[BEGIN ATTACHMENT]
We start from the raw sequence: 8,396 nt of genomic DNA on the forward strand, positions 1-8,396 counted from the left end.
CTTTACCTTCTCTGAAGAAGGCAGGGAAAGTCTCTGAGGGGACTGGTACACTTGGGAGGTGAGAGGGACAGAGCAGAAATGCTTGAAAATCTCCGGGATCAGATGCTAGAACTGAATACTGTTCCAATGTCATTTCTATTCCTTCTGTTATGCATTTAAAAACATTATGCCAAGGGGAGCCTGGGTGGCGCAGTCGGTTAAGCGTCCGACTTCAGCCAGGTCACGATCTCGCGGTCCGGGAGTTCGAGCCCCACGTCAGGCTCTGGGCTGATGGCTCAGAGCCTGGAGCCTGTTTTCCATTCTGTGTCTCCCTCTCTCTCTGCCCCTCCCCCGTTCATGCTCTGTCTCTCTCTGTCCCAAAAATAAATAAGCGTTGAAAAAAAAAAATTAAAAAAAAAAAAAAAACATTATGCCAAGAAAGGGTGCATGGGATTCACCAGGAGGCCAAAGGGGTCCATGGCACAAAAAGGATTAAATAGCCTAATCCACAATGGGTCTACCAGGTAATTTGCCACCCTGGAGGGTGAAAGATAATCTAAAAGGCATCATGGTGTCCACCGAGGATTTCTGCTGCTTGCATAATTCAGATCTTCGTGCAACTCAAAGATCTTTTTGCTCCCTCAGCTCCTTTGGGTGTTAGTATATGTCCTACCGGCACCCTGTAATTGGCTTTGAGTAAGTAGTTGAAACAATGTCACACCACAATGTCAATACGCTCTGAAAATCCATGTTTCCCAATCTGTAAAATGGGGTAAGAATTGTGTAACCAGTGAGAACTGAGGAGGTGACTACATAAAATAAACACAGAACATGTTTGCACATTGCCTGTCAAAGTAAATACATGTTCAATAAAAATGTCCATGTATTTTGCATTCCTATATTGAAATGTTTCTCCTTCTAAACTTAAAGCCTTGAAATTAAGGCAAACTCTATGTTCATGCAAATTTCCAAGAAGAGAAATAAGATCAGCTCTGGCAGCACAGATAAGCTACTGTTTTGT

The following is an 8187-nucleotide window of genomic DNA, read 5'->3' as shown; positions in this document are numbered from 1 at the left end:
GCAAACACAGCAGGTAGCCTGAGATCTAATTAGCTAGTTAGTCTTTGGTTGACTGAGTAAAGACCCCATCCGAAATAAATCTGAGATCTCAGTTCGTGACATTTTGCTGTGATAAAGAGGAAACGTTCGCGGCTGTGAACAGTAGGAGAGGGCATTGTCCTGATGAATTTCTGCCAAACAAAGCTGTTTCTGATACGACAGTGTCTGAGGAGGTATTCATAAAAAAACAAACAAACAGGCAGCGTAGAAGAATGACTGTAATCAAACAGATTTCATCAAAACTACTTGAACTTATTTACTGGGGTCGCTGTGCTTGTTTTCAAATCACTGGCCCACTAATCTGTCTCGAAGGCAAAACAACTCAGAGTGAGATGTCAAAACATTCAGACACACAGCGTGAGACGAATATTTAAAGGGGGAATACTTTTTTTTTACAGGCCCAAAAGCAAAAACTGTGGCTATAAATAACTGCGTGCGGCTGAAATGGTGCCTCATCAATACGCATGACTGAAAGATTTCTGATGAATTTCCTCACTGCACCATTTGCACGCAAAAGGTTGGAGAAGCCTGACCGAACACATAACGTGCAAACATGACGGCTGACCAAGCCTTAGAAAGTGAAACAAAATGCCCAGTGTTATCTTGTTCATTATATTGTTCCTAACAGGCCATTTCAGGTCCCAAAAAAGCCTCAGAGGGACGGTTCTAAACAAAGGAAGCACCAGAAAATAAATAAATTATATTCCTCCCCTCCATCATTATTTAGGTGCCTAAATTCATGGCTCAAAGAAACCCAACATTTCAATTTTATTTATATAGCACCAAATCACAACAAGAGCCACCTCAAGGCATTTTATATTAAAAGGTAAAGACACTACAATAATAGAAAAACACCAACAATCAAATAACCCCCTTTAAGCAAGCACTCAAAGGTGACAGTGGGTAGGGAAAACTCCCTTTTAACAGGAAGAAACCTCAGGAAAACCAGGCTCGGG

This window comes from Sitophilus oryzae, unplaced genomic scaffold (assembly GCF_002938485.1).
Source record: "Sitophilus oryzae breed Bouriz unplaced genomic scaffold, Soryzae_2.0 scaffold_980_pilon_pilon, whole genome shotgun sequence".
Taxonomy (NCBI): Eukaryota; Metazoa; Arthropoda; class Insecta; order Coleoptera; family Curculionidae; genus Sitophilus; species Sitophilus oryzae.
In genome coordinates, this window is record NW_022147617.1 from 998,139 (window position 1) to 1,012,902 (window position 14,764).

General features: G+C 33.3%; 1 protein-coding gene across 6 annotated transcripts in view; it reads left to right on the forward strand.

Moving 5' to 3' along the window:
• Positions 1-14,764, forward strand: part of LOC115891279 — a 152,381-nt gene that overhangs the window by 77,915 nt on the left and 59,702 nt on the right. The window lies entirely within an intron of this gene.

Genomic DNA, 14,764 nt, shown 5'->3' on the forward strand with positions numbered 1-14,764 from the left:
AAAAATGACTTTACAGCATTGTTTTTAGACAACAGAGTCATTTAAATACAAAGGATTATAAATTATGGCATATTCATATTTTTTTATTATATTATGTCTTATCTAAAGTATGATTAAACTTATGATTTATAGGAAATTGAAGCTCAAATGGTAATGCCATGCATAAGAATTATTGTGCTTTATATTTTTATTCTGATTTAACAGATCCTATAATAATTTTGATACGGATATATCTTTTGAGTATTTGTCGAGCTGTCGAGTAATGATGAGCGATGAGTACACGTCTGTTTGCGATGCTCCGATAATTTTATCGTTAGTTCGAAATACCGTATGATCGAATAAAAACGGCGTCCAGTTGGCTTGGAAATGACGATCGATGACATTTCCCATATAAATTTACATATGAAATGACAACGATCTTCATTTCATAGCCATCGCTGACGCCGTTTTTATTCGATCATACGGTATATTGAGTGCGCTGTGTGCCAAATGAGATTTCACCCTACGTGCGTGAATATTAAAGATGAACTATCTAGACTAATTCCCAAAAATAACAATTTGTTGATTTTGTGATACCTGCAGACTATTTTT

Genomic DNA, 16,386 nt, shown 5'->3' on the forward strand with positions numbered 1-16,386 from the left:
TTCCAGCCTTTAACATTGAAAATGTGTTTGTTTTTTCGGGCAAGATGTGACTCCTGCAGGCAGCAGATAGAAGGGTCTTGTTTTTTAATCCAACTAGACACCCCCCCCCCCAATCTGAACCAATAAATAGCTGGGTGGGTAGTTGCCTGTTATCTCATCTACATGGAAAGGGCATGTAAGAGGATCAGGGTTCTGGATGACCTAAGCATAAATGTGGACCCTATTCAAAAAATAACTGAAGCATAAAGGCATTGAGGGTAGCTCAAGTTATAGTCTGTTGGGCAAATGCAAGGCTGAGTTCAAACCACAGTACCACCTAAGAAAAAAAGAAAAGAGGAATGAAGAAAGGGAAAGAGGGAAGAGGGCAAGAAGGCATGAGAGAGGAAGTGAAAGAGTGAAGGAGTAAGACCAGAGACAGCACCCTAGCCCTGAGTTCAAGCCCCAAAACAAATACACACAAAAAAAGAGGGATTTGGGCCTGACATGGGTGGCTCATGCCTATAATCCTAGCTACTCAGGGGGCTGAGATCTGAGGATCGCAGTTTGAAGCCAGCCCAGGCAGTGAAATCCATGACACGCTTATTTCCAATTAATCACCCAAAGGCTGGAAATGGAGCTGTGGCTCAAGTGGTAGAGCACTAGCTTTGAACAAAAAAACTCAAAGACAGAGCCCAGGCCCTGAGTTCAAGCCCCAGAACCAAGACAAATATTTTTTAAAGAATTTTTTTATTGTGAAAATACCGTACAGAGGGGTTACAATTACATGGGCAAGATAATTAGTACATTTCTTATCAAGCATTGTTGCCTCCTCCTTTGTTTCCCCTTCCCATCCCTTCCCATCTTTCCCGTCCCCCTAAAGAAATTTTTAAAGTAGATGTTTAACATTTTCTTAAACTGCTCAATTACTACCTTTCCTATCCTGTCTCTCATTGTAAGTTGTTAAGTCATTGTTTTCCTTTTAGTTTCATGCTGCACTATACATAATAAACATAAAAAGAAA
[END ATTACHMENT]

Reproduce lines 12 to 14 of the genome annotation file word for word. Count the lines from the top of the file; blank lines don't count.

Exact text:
Genomic DNA, 14,764 nt, shown 5'->3' on the forward strand with positions numbered 1-14,764 from the left:
AAAAATGACTTTACAGCATTGTTTTTAGACAACAGAGTCATTTAAATACAAAGGATTATAAATTATGGCATATTCATATTTTTTTATTATATTATGTCTTATCTAAAGTATGATTAAACTTATGATTTATAGGAAATTGAAGCTCAAATGGTAATGCCATGCATAAGAATTATTGTGCTTTATATTTTTATTCTGATTTAACAGATCCTATAATAATTTTGATACGGATATATCTTTTGAGTATTTGTCGAGCTGTCGAGTAATGATGAGCGATGAGTACACGTCTGTTTGCGATGCTCCGATAATTTTATCGTTAGTTCGAAATACCGTATGATCGAATAAAAACGGCGTCCAGTTGGCTTGGAAATGACGATCGATGACATTTCCCATATAAATTTACATATGAAATGACAACGATCTTCATTTCATAGCCATCGCTGACGCCGTTTTTATTCGATCATACGGTATATTGAGTGCGCTGTGTGCCAAATGAGATTTCACCCTACGTGCGTGAATATTAAAGATGAACTATCTAGACTAATTCCCAAAAATAACAATTTGTTGATTTTGTGATACCTGCAGACTATTTTT

Genomic DNA, 16,386 nt, shown 5'->3' on the forward strand with positions numbered 1-16,386 from the left: